Movie Review: ‘Pride

8/10

Pride is a British ‘dramedy’ written by Stephen Beresford and directed by Matthew Warchus. It depicts the true story of a group of lesbian and gay activists from London calling themselves L.G.S.M (Lesbians and Gays Support the Miners) who helped raise money for the families affected by the miners’ strike in 1984 during the reign of Thatcher’s government. Due to the National Union of Mineworkers’ worry of being associated with homosexuality L.G.S.M decide to go straight to the source and offer their donations to a random mining village in Wales; the Dulais Valley. With no idea how the locals will react in such a small, isolated village, L.G.S.M are invited to its town hall which results in an unlikely alliance between two oppressed groups during Thatcher’s time in power.

In honesty, I was hesitant to watch the socio-political and historical feel good film due to the fact that a number of similar films share a depressing tone focussing heavily on the negative circumstances surrounding homosexuality such as the homophobic brutality that took place in the streets. However, I was glad and very relieved to discover that Pride concentrates largely on the positivity of how two minorities can work together to attempt to oppose the government’s regressive actions. Although, it did contain some emotional scenes which aided in presenting the spectrum of public opinion at the time, it did so without losing its uplifting vibe. Similar to many of its peers though, the film is based on a part of history that very few people are aware of to do with the mining strikes of 1984 (my parents are both Welsh and come from the same area and had no idea about L.G.S.M’s influence on the area). However, what makes Pride such a must-see film is that it does not simply stop at informing the public of a group of forgotten heroes but attempts to change the public perception that is held over a very dark decade of British history as well.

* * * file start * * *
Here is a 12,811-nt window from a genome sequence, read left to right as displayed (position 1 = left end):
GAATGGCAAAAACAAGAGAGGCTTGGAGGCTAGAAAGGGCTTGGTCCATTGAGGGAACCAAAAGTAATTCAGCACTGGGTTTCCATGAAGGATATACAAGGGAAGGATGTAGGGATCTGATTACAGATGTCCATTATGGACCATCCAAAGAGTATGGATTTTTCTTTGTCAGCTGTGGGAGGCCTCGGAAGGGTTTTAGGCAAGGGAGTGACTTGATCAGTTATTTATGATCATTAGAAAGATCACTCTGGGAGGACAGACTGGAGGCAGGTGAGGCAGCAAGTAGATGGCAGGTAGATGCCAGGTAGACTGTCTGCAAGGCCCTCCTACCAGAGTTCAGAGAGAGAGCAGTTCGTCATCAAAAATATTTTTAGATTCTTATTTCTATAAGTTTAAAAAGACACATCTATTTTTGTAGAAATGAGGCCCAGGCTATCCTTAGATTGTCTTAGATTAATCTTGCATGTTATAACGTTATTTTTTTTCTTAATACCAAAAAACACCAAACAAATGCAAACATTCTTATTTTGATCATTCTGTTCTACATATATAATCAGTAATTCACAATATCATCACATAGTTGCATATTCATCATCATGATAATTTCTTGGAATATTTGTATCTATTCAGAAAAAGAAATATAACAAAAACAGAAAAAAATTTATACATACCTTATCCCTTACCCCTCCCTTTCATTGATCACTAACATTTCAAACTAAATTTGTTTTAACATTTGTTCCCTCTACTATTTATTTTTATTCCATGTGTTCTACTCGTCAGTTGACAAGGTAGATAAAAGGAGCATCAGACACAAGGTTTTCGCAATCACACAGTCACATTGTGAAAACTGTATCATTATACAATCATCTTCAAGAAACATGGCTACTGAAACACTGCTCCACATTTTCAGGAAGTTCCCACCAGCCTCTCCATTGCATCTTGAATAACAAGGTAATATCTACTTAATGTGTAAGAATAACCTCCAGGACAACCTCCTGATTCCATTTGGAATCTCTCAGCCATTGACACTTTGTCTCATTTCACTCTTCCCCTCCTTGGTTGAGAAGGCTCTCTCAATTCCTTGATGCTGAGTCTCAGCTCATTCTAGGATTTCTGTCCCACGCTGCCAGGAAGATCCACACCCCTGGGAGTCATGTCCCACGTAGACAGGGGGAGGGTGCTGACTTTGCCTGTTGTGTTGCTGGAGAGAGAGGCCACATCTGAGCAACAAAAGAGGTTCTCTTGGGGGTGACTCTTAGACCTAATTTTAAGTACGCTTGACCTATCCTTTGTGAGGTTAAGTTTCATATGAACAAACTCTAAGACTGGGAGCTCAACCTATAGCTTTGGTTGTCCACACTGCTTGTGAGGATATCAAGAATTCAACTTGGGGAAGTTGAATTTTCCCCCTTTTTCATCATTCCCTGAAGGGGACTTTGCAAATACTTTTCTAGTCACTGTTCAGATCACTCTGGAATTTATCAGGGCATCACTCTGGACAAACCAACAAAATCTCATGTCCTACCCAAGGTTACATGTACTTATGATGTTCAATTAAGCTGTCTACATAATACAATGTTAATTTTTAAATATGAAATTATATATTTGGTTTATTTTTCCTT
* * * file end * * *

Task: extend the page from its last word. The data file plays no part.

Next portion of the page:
I must make clear that the film is not only for homosexuals (or the Welsh); it is a film that can be enjoyed by straight people as well. It delves deeper than merely a movie about homosexuality; it explores several themes such as acceptance, community and struggle. Obviously it is these three themes give the L.G.S.M and the small Welsh village its similarities which help them accept each other.

With a plethora of celebrity actors merging with a number of lesser known actors such as Bill Nighy and Andrew Scott, Pride is not entirely a roar with laughter film but the audience will find themselves beaming from ear to ear throughout with, as the name suggests, pride.

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